Voters agree with the president's plan to tax the rich, but if he fails to deliver, he'll risk losing the confidence of his base
When it comes to deficit politics, President Obama doesn't have a policy problem -- he has an image problem.
His new deficit plan should be popular with voters. On Monday, the president suggested taxing corporations and the rich to the tune of $1.5 trillion over 10 years, a revenue hike achieved by limiting deductions for America's top incomes and closing some corporate loopholes. He's fought this battle with Republicans twice before, and both times polling showed his ideas to be well received.
In December, 62 percent supported his plan to let the high-income Bush tax cuts expire, according to CNN. In July, as the U.S. debt limit was about to expire, CNN found that 73 percent supported raising taxes on incomes over $250,000.
Despite all that public backing, Obama probably won't get his way. Republicans control the House of Representatives, and House Speaker John Boehner and others have steadfastly refused to approve any tax increase of any kind, warning that such a move would damage job creation as the national unemployment rate hovers at 9.1 percent.
Obama isn't trying to make a deal with Republicans, New York Magazine's Jonathan Chait suggests. The president is trying to make his opinion known. In his speech on Monday, Obama did not seek the middle ground he and Republicans reached in December, when they compromised over the Bush tax cuts, although that compromise boosted his approval ratings. Instead, he offered an opening salvo that clarified his own stance and might force Republicans to offer concessions of their own, if the two sides are to meet in the middle.
In theory, this strategy should work in Obama's favor, giving him another opportunity to hammer the GOP and exploit its apparent disagreement with the public majority. Strategists have warned that in 2012, amid a bad economy and low approval ratings, Obama will have to frame his re-election campaign as a choice between future directions for the country, selling his policy ideals rather than his economic achievements. According to that logic, he was wise to come out swinging on Monday.
But Obama took a political risk by doing so. If he doesn't get his way, he'll look weak -- a problem that has plagued him among the independent and Democratic voters he'll need in 2012.
Independents and Democrats have lost faith in Obama as a "strong leader" who is "able to get things done, according to an Aug. 17-21 survey by the Pew Research Center:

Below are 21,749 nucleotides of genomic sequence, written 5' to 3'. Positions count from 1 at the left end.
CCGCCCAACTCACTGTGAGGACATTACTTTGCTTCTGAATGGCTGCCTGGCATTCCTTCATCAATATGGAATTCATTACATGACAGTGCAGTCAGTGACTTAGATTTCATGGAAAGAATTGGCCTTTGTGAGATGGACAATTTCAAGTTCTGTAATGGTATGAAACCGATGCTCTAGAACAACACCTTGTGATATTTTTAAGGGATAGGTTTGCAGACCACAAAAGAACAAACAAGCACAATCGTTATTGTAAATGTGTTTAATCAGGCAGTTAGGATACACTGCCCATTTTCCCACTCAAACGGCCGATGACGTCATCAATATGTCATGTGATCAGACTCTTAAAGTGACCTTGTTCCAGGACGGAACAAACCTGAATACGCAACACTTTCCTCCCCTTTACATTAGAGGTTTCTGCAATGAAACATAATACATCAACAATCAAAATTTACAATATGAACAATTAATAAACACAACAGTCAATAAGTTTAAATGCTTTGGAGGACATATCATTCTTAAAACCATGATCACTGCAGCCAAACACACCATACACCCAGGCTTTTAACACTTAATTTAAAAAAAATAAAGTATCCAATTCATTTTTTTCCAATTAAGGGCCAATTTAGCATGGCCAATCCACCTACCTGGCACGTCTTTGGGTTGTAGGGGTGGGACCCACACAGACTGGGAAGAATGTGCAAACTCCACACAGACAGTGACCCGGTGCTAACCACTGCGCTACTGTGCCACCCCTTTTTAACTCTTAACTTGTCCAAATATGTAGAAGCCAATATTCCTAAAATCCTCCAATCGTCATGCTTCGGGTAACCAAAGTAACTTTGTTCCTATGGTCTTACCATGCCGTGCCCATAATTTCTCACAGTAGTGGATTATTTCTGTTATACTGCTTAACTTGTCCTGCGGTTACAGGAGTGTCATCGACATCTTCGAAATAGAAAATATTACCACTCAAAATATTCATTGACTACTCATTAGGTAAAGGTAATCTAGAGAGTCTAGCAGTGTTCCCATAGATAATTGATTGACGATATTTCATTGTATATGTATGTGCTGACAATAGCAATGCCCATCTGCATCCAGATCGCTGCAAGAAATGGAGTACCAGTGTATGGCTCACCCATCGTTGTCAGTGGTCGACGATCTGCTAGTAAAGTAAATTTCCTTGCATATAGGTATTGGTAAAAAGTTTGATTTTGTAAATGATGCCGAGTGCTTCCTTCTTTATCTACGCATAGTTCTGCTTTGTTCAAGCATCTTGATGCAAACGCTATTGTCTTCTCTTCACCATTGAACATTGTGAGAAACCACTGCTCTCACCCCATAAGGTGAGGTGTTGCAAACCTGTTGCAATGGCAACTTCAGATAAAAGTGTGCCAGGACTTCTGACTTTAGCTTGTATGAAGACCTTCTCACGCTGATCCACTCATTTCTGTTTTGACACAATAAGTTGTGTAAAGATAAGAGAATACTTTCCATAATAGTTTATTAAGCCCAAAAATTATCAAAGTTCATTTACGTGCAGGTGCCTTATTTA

At the same time, independents and Democrats said they wanted Obama to stand up to the GOP more forcefully:
By demonizing Republicans on taxes on Monday, Obama did challenge them. But if he fails to pass any tax increases in Congress, he may look weak anyway -- and voters may be left with the impression that he didn't challenge the GOP forcefully enough.
After all, Obama offered the same challenge to Republicans in July and August. He delivered the same lines about corporate tax breaks, jets, and the wealthy paying their share. He painted Republican lawmakers as defenders of upper-class privilege and economic unfairness. And, according to Pew, those challenges earned him an impression of weakness and left his voting base wishing he'd hit the GOP harder.
Aiming for compromise worked for Obama in December. He did his share of posturing, but with an across-the-board tax "hike" looming as a more serious consequence of failure in the Bush-tax-cut negotiations, Obama came away looking like the adult in the room. His numbers reflected it; the president enjoyed a brief approval renaissance, with his approval/disapproval differential staying at +6 through January.
The current round in the deficit debate could last until late December. The congressional "supercommittee" must find $1.5 trillion in savings by Nov. 23, otherwise $1.2 trillion in preordained cuts will be triggered. Until then, Obama and House Speaker John Boehner will mount their respective soapboxes. If the supercommittee agrees on something, Congress will have to vote on it by Dec. 23, and Obama must decide whether or not to sign it.
It's tough to know how Obama will look at the end of the fight. At the end of it, we'll probably find out whether Democrats and independents will settle for presidential toughness, in lieu of congressional assent.
Image credit: Jason Reed/Reuters
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